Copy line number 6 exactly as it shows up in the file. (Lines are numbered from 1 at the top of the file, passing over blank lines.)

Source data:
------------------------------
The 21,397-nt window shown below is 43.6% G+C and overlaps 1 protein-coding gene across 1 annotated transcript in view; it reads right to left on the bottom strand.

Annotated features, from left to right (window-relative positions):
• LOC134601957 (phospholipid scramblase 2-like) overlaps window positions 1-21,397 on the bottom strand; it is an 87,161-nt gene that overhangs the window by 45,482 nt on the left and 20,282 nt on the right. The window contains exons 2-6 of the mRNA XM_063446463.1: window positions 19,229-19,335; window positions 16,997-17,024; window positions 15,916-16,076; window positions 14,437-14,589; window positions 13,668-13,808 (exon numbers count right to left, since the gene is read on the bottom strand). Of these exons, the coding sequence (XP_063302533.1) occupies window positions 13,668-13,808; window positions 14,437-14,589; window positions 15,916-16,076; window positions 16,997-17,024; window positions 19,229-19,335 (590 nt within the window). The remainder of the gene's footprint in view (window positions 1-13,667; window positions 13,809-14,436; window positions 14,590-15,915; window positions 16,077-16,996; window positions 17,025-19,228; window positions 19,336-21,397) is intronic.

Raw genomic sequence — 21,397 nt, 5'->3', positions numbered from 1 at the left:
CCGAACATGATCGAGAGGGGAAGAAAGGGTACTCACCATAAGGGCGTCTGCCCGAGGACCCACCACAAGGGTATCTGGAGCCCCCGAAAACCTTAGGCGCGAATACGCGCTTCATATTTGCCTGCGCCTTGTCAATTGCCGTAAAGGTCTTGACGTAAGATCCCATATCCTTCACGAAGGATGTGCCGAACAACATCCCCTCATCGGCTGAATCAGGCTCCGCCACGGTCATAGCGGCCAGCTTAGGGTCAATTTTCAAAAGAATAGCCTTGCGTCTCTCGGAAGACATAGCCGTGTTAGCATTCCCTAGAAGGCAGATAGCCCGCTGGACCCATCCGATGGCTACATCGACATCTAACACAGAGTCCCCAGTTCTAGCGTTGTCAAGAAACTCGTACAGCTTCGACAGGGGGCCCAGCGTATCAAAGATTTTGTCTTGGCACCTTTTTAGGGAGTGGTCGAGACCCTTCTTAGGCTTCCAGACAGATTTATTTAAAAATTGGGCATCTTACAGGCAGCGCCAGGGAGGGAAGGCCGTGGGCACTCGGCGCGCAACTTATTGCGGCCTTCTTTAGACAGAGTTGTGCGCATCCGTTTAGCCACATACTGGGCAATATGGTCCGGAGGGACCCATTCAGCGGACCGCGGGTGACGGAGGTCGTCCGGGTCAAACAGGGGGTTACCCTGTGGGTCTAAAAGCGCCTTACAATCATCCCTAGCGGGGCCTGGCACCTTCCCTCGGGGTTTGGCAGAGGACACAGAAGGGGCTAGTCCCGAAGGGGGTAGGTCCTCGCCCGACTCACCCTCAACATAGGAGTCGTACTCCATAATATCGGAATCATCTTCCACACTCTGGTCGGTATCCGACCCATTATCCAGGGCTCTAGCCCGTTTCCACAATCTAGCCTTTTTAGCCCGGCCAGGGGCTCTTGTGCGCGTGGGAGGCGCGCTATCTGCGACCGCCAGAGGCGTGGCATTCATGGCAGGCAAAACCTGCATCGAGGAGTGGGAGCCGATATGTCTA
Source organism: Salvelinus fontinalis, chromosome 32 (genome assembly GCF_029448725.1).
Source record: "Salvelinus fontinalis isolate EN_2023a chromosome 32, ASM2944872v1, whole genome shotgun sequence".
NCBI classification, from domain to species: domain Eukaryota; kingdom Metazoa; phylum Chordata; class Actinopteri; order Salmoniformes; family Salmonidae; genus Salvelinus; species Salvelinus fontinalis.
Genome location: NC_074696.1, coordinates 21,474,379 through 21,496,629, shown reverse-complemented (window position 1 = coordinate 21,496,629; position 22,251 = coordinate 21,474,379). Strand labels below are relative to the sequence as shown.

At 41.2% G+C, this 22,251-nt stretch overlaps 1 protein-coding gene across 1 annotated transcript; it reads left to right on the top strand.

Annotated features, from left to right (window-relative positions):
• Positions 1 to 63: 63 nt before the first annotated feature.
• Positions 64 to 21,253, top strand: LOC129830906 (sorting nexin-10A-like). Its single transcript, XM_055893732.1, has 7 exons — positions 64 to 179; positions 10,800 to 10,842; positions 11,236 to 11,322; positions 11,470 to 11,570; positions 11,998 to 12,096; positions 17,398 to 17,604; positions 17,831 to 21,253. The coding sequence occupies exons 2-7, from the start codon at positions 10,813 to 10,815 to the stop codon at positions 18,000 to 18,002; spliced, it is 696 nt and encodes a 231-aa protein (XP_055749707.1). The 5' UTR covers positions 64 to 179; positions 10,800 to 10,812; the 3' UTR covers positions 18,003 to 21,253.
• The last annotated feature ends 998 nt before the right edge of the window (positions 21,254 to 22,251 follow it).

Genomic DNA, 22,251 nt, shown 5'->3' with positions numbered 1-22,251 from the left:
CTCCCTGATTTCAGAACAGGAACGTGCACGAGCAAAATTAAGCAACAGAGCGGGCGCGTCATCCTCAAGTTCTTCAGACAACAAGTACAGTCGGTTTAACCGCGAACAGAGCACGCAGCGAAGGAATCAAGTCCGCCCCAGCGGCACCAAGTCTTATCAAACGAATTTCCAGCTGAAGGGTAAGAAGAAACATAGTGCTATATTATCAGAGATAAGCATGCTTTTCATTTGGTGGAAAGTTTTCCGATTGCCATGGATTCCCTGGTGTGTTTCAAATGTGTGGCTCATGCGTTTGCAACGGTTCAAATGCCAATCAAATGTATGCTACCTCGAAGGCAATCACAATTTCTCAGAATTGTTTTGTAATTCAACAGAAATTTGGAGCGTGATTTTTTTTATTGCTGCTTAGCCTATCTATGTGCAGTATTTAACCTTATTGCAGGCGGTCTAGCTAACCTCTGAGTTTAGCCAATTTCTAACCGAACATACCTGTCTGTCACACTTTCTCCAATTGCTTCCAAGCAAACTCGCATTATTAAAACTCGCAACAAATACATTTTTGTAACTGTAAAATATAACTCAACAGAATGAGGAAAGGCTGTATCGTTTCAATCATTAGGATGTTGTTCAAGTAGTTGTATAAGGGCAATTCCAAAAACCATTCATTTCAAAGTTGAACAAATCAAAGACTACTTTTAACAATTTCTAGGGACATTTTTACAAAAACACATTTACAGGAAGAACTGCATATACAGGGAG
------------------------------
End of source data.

Source organism: Salvelinus fontinalis, chromosome 32 (genome assembly GCF_029448725.1).